Business, Bankruptcy, and Beliefs: The Financial Demise of NBA Stars
The financial troubles of professional athletes are an ongoing topic of intrigue. In general, the zealousness brought to private equity schemes are a common factor in observed financial insolvency. Considering the behavioral attribute of self-confidence I propose a simple model which explains entrepreneurial activity and adverse financial outcomes. The model implies that investment effort increases with self-confidence, while promoting financial solvency. Constructing a unique database of NBA players affords a singular opportunity to measure confidence directly from behavior, avoiding bias from self-reported surveys. In addition, I observe for-profit business ventures and use this data to test the model's implications for the outcomes of both entrepreneurial activity (investment effort) and bankruptcy. Without correcting for endogeneity it does appear that starting businesses causes bankruptcy. After using charitable foundations as an instrument, however, the data confirms the model's prediction – that investment effort is associated with financial solvency. That said, I also find that the effect of confidence on bankruptcy to be non-monotonic. Having some confidence decreases the probability of bankruptcy, but high levels increase this probability.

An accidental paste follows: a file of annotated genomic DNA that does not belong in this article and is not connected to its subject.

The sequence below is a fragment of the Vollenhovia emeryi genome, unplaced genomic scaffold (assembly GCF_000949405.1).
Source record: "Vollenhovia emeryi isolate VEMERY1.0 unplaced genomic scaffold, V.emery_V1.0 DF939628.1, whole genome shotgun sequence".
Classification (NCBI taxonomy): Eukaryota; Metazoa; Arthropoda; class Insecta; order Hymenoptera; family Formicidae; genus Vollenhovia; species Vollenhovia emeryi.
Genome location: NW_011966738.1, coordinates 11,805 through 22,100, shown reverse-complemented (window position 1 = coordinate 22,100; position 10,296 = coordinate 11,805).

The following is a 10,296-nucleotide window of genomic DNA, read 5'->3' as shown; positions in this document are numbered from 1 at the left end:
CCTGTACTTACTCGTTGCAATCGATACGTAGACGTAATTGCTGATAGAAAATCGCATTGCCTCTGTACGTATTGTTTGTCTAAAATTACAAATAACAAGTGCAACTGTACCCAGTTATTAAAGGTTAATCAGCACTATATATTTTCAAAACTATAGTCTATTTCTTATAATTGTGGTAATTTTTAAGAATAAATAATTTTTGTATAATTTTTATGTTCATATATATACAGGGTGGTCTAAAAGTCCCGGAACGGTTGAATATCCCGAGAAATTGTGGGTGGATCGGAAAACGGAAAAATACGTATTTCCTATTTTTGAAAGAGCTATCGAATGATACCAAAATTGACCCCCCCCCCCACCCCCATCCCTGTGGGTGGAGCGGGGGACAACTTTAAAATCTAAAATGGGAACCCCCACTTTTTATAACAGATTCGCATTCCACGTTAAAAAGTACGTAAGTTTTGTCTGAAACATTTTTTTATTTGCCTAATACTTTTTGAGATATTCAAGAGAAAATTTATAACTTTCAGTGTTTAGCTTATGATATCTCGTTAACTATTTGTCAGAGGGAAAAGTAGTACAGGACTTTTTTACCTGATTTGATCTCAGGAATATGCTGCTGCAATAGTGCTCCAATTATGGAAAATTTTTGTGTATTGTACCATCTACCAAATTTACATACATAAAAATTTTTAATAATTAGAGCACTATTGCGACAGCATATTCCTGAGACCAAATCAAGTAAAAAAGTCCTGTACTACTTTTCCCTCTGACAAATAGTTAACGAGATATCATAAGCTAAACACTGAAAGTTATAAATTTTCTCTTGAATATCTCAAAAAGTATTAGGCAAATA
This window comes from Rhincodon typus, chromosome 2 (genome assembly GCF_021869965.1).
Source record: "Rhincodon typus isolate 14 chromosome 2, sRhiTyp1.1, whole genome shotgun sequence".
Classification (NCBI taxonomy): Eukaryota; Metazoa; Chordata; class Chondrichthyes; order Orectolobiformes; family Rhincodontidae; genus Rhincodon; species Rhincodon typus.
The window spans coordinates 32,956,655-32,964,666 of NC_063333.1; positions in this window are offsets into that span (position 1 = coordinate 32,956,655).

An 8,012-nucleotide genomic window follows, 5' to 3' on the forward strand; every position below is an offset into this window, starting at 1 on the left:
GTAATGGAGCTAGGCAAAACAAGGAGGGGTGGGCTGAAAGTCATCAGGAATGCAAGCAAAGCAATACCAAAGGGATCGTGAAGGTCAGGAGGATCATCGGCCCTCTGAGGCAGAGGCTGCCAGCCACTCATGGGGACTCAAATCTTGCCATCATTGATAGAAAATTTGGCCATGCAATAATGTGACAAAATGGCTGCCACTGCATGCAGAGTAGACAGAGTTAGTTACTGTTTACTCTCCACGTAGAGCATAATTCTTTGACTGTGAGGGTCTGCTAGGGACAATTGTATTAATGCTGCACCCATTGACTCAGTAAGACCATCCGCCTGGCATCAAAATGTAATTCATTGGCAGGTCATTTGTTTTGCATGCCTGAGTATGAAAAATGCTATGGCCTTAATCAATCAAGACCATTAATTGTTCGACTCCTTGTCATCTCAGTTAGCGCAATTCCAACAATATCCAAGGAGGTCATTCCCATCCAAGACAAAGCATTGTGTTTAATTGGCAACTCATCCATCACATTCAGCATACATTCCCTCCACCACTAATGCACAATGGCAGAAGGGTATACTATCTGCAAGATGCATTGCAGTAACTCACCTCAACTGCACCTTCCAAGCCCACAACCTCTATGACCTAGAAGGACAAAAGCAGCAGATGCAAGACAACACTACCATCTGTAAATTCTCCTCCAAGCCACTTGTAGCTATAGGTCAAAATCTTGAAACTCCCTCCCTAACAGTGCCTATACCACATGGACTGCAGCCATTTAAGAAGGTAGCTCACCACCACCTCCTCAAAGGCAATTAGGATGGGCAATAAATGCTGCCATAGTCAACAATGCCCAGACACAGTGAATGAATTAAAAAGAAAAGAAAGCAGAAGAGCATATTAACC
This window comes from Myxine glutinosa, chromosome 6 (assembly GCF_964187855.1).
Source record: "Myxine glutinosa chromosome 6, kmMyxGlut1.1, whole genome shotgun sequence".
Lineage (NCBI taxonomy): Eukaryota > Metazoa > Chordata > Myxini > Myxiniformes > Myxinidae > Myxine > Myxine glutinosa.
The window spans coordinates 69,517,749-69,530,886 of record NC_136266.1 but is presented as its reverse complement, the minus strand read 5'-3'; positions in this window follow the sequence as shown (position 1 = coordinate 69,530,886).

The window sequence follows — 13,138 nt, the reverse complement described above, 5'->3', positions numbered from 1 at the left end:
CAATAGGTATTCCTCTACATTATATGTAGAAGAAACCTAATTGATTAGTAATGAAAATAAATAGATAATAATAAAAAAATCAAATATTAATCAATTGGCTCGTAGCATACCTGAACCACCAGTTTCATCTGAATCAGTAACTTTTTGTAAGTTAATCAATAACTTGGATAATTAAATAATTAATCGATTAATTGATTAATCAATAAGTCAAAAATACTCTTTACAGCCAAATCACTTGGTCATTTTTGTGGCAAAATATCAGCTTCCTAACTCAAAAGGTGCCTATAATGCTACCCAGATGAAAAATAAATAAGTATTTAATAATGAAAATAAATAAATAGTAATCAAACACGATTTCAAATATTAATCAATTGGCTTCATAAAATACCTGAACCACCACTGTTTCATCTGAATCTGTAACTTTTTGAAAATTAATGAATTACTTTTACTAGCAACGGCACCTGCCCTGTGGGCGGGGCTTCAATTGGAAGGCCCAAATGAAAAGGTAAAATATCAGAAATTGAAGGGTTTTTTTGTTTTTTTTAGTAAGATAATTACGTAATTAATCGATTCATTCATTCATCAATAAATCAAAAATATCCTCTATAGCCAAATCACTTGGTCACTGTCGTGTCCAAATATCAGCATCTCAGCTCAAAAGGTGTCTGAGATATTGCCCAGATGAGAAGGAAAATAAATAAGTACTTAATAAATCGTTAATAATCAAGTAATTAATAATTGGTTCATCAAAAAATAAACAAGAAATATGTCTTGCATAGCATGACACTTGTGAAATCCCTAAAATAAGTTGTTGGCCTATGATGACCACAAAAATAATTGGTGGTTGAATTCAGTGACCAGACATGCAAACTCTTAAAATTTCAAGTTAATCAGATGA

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- Holtz-Eakin, Douglas & Joulfaian, David & Rosen, Harvey S, 1994.
"Sticking It Out: Entrepreneurial Survival and Liquidity Constraints,"
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- White, M.J., 1998. "Why It Pays to File for Bankruptcy: A Critical Look at Incentives Under U.S. Bankruptcy Laws and A Proposal for Change," Papers 98-02, Michigan - Center for Research on Economic & Social Theory.
- Barton H. Hamilton, 2000. "Does Entrepreneurship Pay? An Empirical Analysis of the Returns to Self-Employment," Journal of Political Economy, University of Chicago Press, vol. 108(3), pages 604-631, June.
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